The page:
After reunification of Germany and the beginning of the reorganization of the governmental and university institutes of the former German Democratic Republic, scientific cooperation has started and efforts are being made for joint projects at many places. Special mention is made of the establishment of a multi-disciplinary polar branch "Kontinentale Polarforschung" at Potsdam by the Alfred Wegener Institute for Polar Research. The aim is to offer good research opportunities for polar scientists of the former GDR at a central place within East Germany. The research institution includes 40 full-time positions. The library of the former polar research in the GDR has been integrated in this institution and will be supplemented with literature from the western countries. The following topics will be mainly researched in Potsdam:
1. Atmospheric circulation in polar areas (atmospheric aerosols)
2. Periglacial research
a)Quantitative analysis of cryogenic weathering and denudation processes (with physical and geochemical methods)
b)Permafrost, periglacial processes and "global change"
3. Reconstruction of the Holocene glaciation history from sea sediments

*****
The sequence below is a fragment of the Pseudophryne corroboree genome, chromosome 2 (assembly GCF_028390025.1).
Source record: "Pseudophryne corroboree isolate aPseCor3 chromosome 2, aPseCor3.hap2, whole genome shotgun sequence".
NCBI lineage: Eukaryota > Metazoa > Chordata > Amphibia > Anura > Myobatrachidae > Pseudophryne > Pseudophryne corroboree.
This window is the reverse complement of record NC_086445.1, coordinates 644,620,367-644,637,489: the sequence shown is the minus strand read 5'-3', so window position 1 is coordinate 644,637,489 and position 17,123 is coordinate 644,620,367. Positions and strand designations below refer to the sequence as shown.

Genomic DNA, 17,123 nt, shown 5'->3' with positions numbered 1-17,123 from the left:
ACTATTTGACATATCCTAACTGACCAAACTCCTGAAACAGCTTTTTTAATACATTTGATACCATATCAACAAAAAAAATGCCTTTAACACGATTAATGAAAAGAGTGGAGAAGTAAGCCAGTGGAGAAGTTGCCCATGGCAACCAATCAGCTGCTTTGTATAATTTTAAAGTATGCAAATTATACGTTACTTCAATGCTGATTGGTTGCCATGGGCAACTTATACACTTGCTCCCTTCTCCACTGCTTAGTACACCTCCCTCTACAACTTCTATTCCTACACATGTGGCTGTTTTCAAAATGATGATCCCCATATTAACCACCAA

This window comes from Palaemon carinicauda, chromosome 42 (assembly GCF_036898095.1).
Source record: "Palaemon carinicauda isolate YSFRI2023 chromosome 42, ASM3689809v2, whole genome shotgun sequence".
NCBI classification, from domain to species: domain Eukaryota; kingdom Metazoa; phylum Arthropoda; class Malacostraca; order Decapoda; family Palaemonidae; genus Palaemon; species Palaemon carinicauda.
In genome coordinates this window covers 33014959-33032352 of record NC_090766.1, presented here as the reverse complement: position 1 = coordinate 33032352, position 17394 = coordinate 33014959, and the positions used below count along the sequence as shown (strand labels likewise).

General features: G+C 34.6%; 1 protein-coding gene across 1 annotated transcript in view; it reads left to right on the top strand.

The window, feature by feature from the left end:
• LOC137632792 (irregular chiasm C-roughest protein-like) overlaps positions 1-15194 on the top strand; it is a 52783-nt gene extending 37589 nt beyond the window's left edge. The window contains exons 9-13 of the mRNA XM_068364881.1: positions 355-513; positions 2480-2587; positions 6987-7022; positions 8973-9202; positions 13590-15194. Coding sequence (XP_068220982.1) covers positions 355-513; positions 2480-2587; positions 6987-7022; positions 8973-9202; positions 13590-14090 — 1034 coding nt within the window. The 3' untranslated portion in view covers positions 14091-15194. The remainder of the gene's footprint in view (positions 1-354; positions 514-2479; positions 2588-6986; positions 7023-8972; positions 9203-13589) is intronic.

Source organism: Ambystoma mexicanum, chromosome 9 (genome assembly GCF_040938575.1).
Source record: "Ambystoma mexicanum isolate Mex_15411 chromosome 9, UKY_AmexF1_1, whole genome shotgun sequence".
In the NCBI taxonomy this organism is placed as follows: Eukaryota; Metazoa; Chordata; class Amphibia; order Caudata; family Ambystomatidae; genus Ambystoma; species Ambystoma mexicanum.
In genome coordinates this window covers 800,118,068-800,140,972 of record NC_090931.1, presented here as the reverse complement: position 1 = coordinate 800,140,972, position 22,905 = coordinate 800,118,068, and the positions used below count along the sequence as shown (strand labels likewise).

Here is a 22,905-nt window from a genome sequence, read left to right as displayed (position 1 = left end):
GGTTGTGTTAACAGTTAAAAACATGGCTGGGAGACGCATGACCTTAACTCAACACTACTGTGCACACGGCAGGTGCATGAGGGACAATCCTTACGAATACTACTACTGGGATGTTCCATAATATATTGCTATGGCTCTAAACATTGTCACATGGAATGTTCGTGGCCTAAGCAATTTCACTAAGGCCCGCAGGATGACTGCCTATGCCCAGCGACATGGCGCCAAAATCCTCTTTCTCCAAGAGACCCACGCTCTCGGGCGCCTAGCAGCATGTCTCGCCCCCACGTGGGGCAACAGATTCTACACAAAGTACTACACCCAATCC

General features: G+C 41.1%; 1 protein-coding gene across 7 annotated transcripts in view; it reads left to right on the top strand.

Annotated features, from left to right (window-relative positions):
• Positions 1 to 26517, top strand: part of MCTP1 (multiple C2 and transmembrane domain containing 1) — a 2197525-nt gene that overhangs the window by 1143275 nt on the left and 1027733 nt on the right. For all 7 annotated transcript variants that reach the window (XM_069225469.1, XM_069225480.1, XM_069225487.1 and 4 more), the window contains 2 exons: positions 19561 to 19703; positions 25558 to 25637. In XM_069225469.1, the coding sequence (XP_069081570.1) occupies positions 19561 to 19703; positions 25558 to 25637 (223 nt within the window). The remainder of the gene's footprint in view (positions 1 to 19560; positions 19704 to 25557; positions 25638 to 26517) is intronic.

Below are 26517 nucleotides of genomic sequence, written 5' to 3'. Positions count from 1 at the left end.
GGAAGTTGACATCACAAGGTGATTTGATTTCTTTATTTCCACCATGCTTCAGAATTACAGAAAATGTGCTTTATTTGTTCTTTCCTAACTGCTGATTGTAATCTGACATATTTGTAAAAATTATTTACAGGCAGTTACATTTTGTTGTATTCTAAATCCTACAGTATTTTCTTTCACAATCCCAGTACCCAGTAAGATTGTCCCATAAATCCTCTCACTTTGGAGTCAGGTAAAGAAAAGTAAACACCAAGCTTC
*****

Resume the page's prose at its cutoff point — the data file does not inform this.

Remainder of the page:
4. Continental ice sheets as archives for "global change"
The National German Permafrost Committee is trying to contribute to these national efforts and distributes regularly a "Permafrost Circular" to permafrost scientists in Germany together with the IPA News Bulletin Frozen Ground.
The international and interdisciplinary "SPE" expedition to Liefdefjorden, northern Spitsbergen, will again take place in summer 1992. A group of 11 geographers from the universities of Basel, Giessen and Heidelberg will study processes mainly related to snow melt between May 15 and July 10. The main group, from 12 universities, will consist of 28 geoscientists and biologists with an additional marine-oriented group. Permafrost-related studies include periglacial geomorphology (ground ice and thermal erosion), glacial geomorphology (e.g. types of moraines in a permafrost environment), fluvial sediment transport and general permafrost ecology. Most of the groups listed in Frozen Ground No. 8 (p. 9-10) will again participate in this last Spitsbergen expedition. The base camp at Liefdefjorden, erected in the fall of 1989, will be closed at the end of August 1992 and removed. Results of the expedition 1990-91 were presented during a DFG-sponsored symposium in Stuttgart and will be published later this year in a text volume (in Stuttgart) and in a data volume (in Basel), respectively.
Engineering activities in Germany are related to artificial ground freezing for application in shaft sinking. Further permafrost-related, applied scientific activities are focused on the distribution of alpine permafrost in the Swiss Alps (Zermatt) and German Alps (Zugspitze).
Prepared by Lorenz King